Holy shit, Rob Zombie made an…OK movie! For real this time! (Sorry; still scarred from Lords of Salem.) His latest offering, 31, is actually such well-paced fun that you forget that he’s cast his wife in it yet again, and fires our way all manner of chainsaw-wielding clowns, Hispanic Nazi midget knifers, and Malcolm McDowell in his dandiest Regency attire.
31 follows a surprisingly spacious RV full of carnies we don’t care about. We get our standard Zombie intro: 20 minutes of overacting disguised as bonding, overuse of the F word, some mild cultural stereotypes, and two obese copulators telling a wildly disgusting joke while a man displays his gorilla mask. Also, it’s the ’70s, a production design idea that is abandoned for the rest of the movie’s nondescript, subterranean setting.
After an encounter with some oddball locals at a nearby gas station, the group of five are ambushed and kidnapped to a massive underground compound, where McDowell and his cohorts (Judy Geeson and Jane Carr) explain everything: they’re going to play a game called 31 (relating to the day of their capture, October 31). All they have to do is survive 12 hours of cat-and-mouse through a labyrinth of gross, themed rooms, dodging the unnumbered bunch of murderous clowns whose sole purpose is to butcher them to death.
Its opening sequence – a monologue by sadistic torturer Doom-Head, shot in black and white and with chilling delivery from Richard Brake – suggested something more stylised than Zombie’s previous efforts. And indeed, much of the direction seems more careful, with deliberately-choreographed shots and screenshot-worthy angles. But then he fucks it up in almost all of the fight scenes with his bizarre, inexplicable choice of shaky cam + slow-mo. So not only can we not see what’s happening, the 2-odd minutes of non-stop blur in every one of those sequences is both nauseating and boring. A pity.
As for the characters: because their pre-carnage development time is eaten up by cringeawful dialogue and ‘good-times-in-the-’70s’ Instagram-filtered montages, it’s hard to give a shit about what happens to them because what we do get to see of them is so trashily unrelatable. Only Meg Foster‘s Venus is mildly sympathetic in the microseconds of screentime she’s allotted. Each of the ‘Heads’ – the killer clowns – are, by design, far more interesting, but a lack of quotable lines and one-note delivery dull any inventiveness their presence might have lent to the film. I hate to say it, but the remake of 13 Ghosts did the ‘motley ghoul crew’ thing better.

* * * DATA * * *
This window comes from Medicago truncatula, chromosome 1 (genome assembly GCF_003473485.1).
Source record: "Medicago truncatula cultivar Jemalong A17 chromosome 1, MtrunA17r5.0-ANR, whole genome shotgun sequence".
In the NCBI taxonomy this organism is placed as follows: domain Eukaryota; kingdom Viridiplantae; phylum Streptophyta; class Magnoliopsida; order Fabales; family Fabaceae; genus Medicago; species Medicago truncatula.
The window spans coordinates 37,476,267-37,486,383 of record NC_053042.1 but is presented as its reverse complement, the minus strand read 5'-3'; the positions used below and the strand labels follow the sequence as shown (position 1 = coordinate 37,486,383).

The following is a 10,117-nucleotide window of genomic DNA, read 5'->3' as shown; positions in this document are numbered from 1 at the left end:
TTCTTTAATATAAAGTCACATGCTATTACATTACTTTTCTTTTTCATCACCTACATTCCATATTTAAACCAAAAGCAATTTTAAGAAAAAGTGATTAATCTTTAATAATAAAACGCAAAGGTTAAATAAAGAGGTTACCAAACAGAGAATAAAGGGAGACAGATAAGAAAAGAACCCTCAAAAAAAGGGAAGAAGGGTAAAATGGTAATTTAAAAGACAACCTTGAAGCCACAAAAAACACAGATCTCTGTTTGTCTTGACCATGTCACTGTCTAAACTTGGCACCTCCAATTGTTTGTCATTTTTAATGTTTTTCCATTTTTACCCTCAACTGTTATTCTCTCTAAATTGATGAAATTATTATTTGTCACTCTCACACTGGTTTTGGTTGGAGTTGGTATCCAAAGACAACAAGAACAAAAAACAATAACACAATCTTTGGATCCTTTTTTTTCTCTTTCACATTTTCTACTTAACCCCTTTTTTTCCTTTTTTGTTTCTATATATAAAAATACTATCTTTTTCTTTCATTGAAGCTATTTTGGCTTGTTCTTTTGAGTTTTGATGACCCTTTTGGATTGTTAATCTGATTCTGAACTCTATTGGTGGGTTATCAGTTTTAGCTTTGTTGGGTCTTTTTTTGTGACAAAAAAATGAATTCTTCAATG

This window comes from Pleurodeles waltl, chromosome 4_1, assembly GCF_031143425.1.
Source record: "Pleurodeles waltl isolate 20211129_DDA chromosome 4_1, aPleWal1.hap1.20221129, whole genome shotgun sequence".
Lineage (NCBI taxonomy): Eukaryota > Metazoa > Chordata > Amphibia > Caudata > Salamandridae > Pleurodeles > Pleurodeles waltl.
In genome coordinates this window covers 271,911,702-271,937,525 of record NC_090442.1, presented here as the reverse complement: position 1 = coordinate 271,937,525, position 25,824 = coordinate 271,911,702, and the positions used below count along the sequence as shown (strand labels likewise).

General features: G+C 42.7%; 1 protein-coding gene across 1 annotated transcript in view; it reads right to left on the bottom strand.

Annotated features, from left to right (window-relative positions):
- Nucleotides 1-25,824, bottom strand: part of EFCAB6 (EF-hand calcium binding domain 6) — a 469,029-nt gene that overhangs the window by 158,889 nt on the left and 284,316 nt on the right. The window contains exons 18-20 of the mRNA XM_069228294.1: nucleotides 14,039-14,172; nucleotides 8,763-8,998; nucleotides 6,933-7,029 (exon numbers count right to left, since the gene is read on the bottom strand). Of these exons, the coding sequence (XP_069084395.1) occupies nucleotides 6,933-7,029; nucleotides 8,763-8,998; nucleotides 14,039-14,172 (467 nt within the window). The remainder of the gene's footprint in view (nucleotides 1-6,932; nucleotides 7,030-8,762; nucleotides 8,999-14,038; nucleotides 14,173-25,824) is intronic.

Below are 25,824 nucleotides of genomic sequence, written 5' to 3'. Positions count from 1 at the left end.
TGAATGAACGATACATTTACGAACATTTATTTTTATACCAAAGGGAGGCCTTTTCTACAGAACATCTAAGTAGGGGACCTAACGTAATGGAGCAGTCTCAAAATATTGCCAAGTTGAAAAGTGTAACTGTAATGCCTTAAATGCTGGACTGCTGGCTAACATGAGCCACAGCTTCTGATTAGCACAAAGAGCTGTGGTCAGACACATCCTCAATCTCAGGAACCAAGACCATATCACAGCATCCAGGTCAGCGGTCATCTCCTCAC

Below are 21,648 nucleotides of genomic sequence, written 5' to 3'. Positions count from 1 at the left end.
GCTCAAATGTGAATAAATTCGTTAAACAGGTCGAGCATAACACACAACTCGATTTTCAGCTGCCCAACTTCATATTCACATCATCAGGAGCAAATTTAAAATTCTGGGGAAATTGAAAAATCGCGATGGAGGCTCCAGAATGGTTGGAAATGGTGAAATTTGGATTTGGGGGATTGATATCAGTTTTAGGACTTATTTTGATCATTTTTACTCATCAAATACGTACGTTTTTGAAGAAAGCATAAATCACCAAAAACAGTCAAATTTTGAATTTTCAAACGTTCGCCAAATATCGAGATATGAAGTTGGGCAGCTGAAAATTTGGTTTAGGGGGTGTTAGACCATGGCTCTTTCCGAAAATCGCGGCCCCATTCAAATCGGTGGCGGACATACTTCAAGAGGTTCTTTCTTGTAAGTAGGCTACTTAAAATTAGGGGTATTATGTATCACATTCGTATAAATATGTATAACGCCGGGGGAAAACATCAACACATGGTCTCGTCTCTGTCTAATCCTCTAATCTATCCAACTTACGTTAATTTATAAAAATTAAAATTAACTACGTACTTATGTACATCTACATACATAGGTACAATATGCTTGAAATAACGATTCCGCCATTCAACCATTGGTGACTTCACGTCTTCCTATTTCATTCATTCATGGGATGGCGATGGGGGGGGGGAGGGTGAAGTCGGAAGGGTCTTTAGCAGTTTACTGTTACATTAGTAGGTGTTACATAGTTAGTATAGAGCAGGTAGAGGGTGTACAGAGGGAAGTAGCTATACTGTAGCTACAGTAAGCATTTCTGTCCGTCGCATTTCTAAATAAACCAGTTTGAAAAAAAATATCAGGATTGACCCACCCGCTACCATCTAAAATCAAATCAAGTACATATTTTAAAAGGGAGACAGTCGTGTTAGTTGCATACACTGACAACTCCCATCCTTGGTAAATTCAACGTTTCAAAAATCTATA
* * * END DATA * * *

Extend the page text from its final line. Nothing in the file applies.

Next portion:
And for all the hype and controversy, it’s not actually even that gory. Yes, there’s a chainsaw, and lots of stabbing, but much of the violence happens off-screen, and instead we see a hole and a lot of blood, but not the violent act itself. Zombie did have to make two rounds of cuts to prevent an initial NC-17 rating from sticking, so maybe he had to go to far and basically neuter his film’s main draw.
There are some great touches of black humour, but they’re few and far between, as the film’s only reason to exist is to just keep chugging, tunnel-visioned, towards its end. The game setup and the episodic introduction of each villain keeps the movie at a brisk, video-game-like pace, making it feel less than its 100-minute runtime. But then there’s the ending, which disappoints – not just because it’s an anti-climactic cop-out of a tonal logic fuck-up, but because, with Aerosmith’s “Dream On” failing to force us to chill the hairs on the back of the neck, he’s self-plagiarising the final scene of The Devil’s Rejects. It’s a pale imitation that’s awkward to watch.
But I think Zombie needs help. Actually, he fucking deserves it. He’s obviously imaginative, creative, and pulls from a range of classic influences. He doesn’t need a bevvy of crowdfunding fans who will throw money at him to do ‘whatever’, because they, like the studios who used to fund him, are also starting to tire of his deliberate mediocrity. Instead, he needs stable DPs, script writers who aren’t ’90s edgelords, more experienced actors (that he won’t waste), a wider variety of characters (even white trash), and a butcher of an editor. He could be better, and for the tawdry, fun trash that this could have been, this film should have been better, too.